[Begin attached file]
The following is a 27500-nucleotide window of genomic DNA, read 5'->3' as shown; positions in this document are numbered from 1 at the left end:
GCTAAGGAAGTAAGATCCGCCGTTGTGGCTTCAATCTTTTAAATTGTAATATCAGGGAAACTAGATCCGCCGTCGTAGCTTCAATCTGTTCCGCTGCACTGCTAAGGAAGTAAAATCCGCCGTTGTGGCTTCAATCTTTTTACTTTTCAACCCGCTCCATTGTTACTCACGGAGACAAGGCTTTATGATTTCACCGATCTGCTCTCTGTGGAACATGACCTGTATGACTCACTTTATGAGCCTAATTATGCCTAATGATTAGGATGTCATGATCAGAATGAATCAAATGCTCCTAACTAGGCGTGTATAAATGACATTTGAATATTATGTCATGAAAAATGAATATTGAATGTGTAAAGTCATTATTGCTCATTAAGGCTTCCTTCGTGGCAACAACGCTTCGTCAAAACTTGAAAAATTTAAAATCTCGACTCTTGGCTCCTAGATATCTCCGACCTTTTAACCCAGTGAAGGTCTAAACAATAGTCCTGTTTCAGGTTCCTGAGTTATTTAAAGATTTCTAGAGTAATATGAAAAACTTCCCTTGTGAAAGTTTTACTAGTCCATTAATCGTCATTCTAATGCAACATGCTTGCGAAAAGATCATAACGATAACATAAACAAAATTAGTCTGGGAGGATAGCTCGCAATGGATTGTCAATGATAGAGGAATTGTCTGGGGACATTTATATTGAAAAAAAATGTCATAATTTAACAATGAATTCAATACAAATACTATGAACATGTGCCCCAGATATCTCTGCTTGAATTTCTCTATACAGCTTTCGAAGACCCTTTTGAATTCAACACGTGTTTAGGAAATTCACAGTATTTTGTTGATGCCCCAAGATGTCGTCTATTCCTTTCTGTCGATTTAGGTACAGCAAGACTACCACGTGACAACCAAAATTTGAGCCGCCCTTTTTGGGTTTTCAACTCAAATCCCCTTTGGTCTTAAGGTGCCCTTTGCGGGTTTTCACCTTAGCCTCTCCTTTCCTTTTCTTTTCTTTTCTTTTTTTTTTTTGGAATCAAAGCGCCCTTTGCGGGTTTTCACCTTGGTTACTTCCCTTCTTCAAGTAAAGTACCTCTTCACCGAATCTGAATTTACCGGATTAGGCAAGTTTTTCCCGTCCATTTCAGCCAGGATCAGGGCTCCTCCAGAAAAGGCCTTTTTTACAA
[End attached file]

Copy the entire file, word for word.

The following is a 27500-nucleotide window of genomic DNA, read 5'->3' as shown; positions in this document are numbered from 1 at the left end:
GCTAAGGAAGTAAGATCCGCCGTTGTGGCTTCAATCTTTTAAATTGTAATATCAGGGAAACTAGATCCGCCGTCGTAGCTTCAATCTGTTCCGCTGCACTGCTAAGGAAGTAAAATCCGCCGTTGTGGCTTCAATCTTTTTACTTTTCAACCCGCTCCATTGTTACTCACGGAGACAAGGCTTTATGATTTCACCGATCTGCTCTCTGTGGAACATGACCTGTATGACTCACTTTATGAGCCTAATTATGCCTAATGATTAGGATGTCATGATCAGAATGAATCAAATGCTCCTAACTAGGCGTGTATAAATGACATTTGAATATTATGTCATGAAAAATGAATATTGAATGTGTAAAGTCATTATTGCTCATTAAGGCTTCCTTCGTGGCAACAACGCTTCGTCAAAACTTGAAAAATTTAAAATCTCGACTCTTGGCTCCTAGATATCTCCGACCTTTTAACCCAGTGAAGGTCTAAACAATAGTCCTGTTTCAGGTTCCTGAGTTATTTAAAGATTTCTAGAGTAATATGAAAAACTTCCCTTGTGAAAGTTTTACTAGTCCATTAATCGTCATTCTAATGCAACATGCTTGCGAAAAGATCATAACGATAACATAAACAAAATTAGTCTGGGAGGATAGCTCGCAATGGATTGTCAATGATAGAGGAATTGTCTGGGGACATTTATATTGAAAAAAAATGTCATAATTTAACAATGAATTCAATACAAATACTATGAACATGTGCCCCAGATATCTCTGCTTGAATTTCTCTATACAGCTTTCGAAGACCCTTTTGAATTCAACACGTGTTTAGGAAATTCACAGTATTTTGTTGATGCCCCAAGATGTCGTCTATTCCTTTCTGTCGATTTAGGTACAGCAAGACTACCACGTGACAACCAAAATTTGAGCCGCCCTTTTTGGGTTTTCAACTCAAATCCCCTTTGGTCTTAAGGTGCCCTTTGCGGGTTTTCACCTTAGCCTCTCCTTTCCTTTTCTTTTCTTTTCTTTTTTTTTTTTGGAATCAAAGCGCCCTTTGCGGGTTTTCACCTTGGTTACTTCCCTTCTTCAAGTAAAGTACCTCTTCACCGAATCTGAATTTACCGGATTAGGCAAGTTTTTCCCGTCCATTTCAGCCAGGATCAGGGCTCCTCCAGAAAAGGCCTTTTTTACAA